(The illustrations are used by botanists and biologists to compare the ancient variety of species to today's)

Many of you may know of Hildegard von Bingen and her great knowledge of apothecary herbs and plants and their uses. You can buy seed mixtures here in Germany based on some of her recipes.
Well, I stop here - as you can see, I am a bit of a nerd regarding apothecary plants and their history!

heilgarten_glentleitn.JPG
Traditional garden with medicinal herbs
Traditional garden with medicinal herbs
 
Alex Moffitt
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Pearl Sutton wrote:Echinacea, elderberry, witch hazel and Aloe. Mint, lemon balm, calendula, verbenna, comfrey, lavender, St John's wort, yarrow.. I can do this all night :)

I don't think there's much that wouldn't work in a walled garden. :D



Hey pearl,

I feel it would be fun to do some sort of challenge against you!
Would you be interested in doing something of the likes such as first to find 200 medicinal plants in the bush wins. or first to name 1000 medicinal plants.
Or first to make 10 different poultices and tinctures.
 
Marisa Lee
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Wonderful info, Anita! I love the drawings you linked to.

I thought of a couple more, which have been introduced here (in my yard) due to their usefulness and traditional place in European gardens: speedwell/Veronica and yellow archangel/Lamium. Oh, shepherd’s purse is another medicinal basically considered weed around here.

Alex, I like your idea and think you should definitely do it, whether Pearl will join you in a challenge or not. While this is slightly off topic, my passion is identifying wild plants where I live (the western end of Lake Superior) and researching their traditional names and uses within my heritage. I have more than 600 on my life list, but couldn’t say off the top of my head how many were actually growing wild versus how many I saw in gardens; or how many were herbs versus shrubs, vines and trees; or how many were medicinal. But that sounds like fun data to crunch so I might spend some time with my spreadsheet today!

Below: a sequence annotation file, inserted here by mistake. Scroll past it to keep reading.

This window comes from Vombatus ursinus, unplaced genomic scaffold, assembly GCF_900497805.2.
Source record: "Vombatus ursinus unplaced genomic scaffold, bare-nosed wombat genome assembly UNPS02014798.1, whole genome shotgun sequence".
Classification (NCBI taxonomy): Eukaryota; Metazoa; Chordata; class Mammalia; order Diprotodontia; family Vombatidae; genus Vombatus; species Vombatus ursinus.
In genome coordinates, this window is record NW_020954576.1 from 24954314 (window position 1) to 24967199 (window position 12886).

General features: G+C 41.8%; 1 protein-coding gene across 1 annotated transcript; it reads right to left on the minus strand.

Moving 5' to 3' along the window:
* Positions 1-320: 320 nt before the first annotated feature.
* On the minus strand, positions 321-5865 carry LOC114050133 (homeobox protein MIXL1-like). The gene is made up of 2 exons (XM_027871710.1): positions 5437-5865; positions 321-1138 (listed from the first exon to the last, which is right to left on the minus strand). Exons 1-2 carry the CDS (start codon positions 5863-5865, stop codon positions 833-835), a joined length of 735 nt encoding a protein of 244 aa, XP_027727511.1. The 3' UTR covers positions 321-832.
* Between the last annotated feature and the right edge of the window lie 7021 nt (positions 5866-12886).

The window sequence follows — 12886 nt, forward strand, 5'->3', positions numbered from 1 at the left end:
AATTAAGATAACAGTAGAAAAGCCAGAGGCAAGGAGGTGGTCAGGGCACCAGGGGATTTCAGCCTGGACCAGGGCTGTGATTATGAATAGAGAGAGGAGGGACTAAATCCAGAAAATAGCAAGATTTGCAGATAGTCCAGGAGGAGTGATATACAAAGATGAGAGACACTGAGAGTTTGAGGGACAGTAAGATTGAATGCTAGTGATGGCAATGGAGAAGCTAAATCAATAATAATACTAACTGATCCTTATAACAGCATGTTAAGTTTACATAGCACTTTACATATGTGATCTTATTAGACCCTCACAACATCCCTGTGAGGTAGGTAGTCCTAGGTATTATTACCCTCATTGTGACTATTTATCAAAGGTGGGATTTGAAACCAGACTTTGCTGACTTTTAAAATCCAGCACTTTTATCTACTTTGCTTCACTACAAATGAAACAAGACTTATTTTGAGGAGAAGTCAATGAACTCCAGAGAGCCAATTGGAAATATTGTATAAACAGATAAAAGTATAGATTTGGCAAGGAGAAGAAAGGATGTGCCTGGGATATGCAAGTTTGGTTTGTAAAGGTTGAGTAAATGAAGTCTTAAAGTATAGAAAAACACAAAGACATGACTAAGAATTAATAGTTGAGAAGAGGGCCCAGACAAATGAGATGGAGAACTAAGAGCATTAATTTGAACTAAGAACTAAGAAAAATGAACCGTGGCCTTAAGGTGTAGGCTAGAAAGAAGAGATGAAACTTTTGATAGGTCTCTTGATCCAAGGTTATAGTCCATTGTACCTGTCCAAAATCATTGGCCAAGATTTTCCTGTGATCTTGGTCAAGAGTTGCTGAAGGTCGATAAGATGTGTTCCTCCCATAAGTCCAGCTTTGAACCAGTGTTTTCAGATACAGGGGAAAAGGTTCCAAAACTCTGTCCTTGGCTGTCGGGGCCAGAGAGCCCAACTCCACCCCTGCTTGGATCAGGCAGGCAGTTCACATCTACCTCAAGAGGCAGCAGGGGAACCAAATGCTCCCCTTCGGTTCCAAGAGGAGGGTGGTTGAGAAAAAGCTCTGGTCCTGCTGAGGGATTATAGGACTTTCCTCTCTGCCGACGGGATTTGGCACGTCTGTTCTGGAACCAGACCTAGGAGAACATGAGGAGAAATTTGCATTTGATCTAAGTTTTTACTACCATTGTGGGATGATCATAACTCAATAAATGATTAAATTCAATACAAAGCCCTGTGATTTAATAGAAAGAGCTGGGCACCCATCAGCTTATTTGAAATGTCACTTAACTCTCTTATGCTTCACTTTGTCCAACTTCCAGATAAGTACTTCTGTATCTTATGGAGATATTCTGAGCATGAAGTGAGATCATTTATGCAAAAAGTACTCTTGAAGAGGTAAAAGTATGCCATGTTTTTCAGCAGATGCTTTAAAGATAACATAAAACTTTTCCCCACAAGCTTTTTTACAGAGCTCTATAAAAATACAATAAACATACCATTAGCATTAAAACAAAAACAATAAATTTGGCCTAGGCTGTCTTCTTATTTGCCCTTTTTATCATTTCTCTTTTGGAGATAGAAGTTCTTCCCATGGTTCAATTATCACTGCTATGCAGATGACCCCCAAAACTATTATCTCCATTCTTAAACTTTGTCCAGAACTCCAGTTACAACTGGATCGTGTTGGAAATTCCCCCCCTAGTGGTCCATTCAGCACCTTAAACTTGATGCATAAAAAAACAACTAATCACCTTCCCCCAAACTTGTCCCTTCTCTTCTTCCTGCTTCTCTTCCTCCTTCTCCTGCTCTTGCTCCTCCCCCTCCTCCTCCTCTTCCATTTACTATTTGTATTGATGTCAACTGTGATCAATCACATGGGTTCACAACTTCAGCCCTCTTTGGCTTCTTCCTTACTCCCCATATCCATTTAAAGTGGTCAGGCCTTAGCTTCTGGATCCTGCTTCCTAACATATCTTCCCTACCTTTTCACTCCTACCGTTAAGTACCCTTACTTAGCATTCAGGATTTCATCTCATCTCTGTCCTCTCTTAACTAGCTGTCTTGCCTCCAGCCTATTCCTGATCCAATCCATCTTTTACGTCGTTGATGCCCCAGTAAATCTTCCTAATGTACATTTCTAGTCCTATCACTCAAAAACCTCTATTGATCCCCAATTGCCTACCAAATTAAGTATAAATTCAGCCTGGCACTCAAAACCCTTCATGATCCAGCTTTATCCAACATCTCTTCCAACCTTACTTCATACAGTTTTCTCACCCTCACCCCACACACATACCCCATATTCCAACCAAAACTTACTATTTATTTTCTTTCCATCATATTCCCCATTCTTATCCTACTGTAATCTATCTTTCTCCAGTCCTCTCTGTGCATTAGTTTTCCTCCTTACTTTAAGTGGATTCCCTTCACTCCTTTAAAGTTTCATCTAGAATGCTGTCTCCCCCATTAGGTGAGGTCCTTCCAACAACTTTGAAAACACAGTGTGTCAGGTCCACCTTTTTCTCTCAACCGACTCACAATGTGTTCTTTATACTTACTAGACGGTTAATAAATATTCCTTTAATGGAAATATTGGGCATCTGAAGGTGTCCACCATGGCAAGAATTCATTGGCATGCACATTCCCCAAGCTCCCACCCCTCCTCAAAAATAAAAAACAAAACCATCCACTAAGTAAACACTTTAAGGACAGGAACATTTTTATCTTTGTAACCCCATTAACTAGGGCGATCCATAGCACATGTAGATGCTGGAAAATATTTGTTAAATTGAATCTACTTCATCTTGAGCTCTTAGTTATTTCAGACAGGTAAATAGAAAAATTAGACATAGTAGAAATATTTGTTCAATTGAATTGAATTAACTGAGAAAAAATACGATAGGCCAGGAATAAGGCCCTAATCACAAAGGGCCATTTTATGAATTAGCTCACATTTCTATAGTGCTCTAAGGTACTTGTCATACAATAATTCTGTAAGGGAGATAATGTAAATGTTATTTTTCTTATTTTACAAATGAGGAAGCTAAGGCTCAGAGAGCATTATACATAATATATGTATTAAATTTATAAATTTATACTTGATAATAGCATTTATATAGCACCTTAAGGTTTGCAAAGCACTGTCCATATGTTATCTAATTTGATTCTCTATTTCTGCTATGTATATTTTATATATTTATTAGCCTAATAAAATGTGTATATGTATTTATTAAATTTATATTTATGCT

I post the plants I see & info about them here: www.Instagram.com/mywildwisconsin and keep my log here: https://docs.google.com/spreadsheets/d/1zLRyOZv3lfOI9yFLB1mQcigky7YhFmzRHzHe1g5JAF0/edit
 
steward & bricolagier
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Alex Moffitt wrote:

Pearl Sutton wrote:Echinacea, elderberry, witch hazel and Aloe. Mint, lemon balm, calendula, verbenna, comfrey, lavender, St John's wort, yarrow.. I can do this all night :)

I don't think there's much that wouldn't work in a walled garden. :D



Hey pearl,

I feel it would be fun to do some sort of challenge against you!
Would you be interested in doing something of the likes such as first to find 200 medicinal plants in the bush wins. or first to name 1000 medicinal plants.
Or first to make 10 different poultices and tinctures.


Oh, there are people on permies who could outdo me easily! Herbs may at some point be a specialty for me, but right now they are not my best skill :)
 
Alex Moffitt
Posts: 74
Location: Australia
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home care building woodworking
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Pearl Sutton wrote:

Alex Moffitt wrote:

Pearl Sutton wrote:Echinacea, elderberry, witch hazel and Aloe. Mint, lemon balm, calendula, verbenna, comfrey, lavender, St John's wort, yarrow.. I can do this all night :)

I don't think there's much that wouldn't work in a walled garden. :D



Hey pearl,

I feel it would be fun to do some sort of challenge against you!